Ceremonies mark Memorial Day gatherings
From a tiny gathering of eight people at the Virginia City Cemetery, to 24 standing silently during taps at Stewart Indian Cemetery, to the nearly 200 attending a ceremony replete with red, white and blue balloons released to drift skyward at Lone Mountain Cemetery in Carson City, Carson Country on Monday honored those veterans past and present who served in the United States military.
Harold Holder and his wife, Anna Marie, were two of the eight who attended the modest Virginia City ceremony. Holder recently bought Sharkey’s in Gardnerville.
“We’ve been in town two and a half years and this is our third trip up here,” he said. “We came up here the first time and were so touched by this small salute and so we’ve been back every year.”
Holder, 70, served in the Marine Corps from 1950 to 1953 during the Korean Conflict. He brought with him Monday his green wool blanket, from his stint as a Marine — on which Anna Marie had sewn Marine Corps patches — and laid it on the ground during the ceremony. As the flags marched past, Holder snapped to a sharp salute.
“When I first came up here, there were a lot more people. We all have different lives. Some of us have been to jail, some of us are successful, some of us have not been successful, but for this moment, we’re all brothers again,” he said, his eyes welling up with tears.
At the Stewart Indian Cemetery, cemetery keepers were laying flowers out on the graves, but as the colors of the American Flag marched past carried by Naval Junior Reserve Officer Training Corps cadets from Carson High School, they too joined in the solemn moment.
Pat Wyble, president of the auxiliary for the Marine Corps League, was moved by a tombstone for Charles Sanchez on which a copy of the World War II Marine corporal’s discharge paperwork was embossed in brass below his name.
“How touching is that?” She asked sighing.
“After Sept. 11, Memorial Day is a lot more special. People are more aware and hopefully they’ll continue their awareness to show their loyalty and patriotism to the flag and the country,” said Commandant David Wyble Sr. of the Marine Corps League, organizers of the the memorials.
At Lone Mountain Cemetery, following the Marine Corps League ceremony, Carson City put on its own memorial with guest speakers: Mayor Ray Masayko; Supervisor Pete Livermore; Brownie Troop 157 reciting the Gettysburg Address; civil war volunteer Larry Steinberg; Women’s Army Corps Chaplain Gwen Hadel; and, Stacy Jennings of the Nevada Sagebrush Chapter of the Daughters of the American Revolution.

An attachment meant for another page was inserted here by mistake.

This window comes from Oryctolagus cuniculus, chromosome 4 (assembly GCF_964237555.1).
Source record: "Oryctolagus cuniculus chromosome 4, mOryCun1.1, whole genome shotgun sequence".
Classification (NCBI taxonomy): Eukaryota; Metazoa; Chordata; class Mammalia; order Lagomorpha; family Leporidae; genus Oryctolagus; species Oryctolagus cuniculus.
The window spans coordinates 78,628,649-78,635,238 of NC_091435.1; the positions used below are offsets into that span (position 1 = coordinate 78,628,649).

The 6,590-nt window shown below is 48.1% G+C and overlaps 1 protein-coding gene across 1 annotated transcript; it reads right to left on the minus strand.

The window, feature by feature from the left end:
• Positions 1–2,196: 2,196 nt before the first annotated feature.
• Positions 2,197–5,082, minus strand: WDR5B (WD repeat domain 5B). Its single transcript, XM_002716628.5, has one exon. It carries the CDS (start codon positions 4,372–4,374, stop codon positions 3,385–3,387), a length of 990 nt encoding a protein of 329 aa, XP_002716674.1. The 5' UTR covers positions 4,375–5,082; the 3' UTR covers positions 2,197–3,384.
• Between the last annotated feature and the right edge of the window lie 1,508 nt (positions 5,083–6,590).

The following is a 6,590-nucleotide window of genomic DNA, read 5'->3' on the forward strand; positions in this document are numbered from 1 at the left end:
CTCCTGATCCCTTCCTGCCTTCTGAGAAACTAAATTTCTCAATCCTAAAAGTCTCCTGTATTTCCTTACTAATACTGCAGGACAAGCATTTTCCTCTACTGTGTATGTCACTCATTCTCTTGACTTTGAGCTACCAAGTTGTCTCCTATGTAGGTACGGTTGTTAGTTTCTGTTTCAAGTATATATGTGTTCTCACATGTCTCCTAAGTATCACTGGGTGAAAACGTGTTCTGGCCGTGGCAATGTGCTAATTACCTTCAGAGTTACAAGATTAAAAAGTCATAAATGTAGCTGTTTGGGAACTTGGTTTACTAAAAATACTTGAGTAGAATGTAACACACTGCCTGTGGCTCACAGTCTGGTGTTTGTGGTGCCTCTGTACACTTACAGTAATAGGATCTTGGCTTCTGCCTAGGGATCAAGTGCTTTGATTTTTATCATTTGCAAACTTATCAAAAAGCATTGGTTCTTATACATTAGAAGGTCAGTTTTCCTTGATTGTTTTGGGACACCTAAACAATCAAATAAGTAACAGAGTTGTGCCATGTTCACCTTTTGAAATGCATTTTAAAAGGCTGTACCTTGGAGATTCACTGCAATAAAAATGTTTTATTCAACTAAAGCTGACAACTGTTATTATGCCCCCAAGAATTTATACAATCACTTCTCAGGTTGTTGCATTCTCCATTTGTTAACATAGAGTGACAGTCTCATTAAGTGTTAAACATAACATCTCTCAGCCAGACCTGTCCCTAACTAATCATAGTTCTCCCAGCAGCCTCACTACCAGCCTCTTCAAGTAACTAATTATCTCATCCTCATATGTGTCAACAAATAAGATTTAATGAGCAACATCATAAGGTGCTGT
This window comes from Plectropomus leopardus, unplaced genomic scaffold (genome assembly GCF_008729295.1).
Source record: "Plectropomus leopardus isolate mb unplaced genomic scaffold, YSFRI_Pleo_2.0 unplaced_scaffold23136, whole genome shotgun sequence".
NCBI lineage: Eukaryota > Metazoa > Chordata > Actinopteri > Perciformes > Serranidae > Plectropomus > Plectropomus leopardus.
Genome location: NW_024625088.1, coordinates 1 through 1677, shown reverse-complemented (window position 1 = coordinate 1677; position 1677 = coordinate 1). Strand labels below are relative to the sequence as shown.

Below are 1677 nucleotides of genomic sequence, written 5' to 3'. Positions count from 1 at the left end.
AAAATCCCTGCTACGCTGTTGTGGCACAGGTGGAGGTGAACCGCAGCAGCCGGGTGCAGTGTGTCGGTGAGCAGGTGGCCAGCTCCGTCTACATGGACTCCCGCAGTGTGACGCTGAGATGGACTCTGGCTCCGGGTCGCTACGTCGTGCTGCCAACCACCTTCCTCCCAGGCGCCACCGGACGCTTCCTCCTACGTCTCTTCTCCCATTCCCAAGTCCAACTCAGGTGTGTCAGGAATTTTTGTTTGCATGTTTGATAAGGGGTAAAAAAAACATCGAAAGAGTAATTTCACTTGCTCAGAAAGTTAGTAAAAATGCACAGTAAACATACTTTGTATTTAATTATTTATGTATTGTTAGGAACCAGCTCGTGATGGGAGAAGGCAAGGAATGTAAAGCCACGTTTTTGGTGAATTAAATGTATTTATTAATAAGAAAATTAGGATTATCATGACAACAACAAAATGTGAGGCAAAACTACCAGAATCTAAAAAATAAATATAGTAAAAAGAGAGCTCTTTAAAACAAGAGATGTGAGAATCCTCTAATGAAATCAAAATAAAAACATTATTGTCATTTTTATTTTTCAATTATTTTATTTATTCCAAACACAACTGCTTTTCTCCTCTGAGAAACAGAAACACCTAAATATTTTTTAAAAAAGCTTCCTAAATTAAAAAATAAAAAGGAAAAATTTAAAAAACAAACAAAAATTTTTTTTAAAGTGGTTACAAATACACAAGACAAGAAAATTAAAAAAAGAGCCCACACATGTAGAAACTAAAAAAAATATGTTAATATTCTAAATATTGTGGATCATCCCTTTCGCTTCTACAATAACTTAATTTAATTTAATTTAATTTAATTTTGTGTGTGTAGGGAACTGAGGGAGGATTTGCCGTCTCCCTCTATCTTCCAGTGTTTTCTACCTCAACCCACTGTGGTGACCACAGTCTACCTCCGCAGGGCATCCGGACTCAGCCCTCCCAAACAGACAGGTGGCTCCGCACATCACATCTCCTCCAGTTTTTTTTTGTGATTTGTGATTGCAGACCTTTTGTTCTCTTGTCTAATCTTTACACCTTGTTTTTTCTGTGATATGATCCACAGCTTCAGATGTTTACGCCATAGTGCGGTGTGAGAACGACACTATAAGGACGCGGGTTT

Cemetery Sexton Dave Stultz lead the Pledge of Allegiance and Bruce Kochsmeier of the First Presbyterian Church did the benediction.
Members of the Carson City Sheriff’s Department Honor Guard, lead by Sgt. Ken Sandage, laid a wreath for law enforcement and fire fighters who have died in the line of duty.
“Today we honor the services of uniformed public service officials along with those from various wars in the military. I think whether your wearing a uniform as a public safety official or you are wearing a uniform in service to our country, you have similar duties and obligations in protecting our freedom,” Masayko said. “That became no clearer than on Sept. 11, 2001 when over 400 uniformed public service officials were killed in the World Trade Center collapse. That was the beginning of the war on terrorism.”
As bagpipes played Amazing Grace following the gun salute, those in attendance released red, white and blue balloons.
“I take extreme pleasure in looking at the C Hill monument of the American Flag,” Livermore told the crowd. “That flies every day in memory of our great democracy.”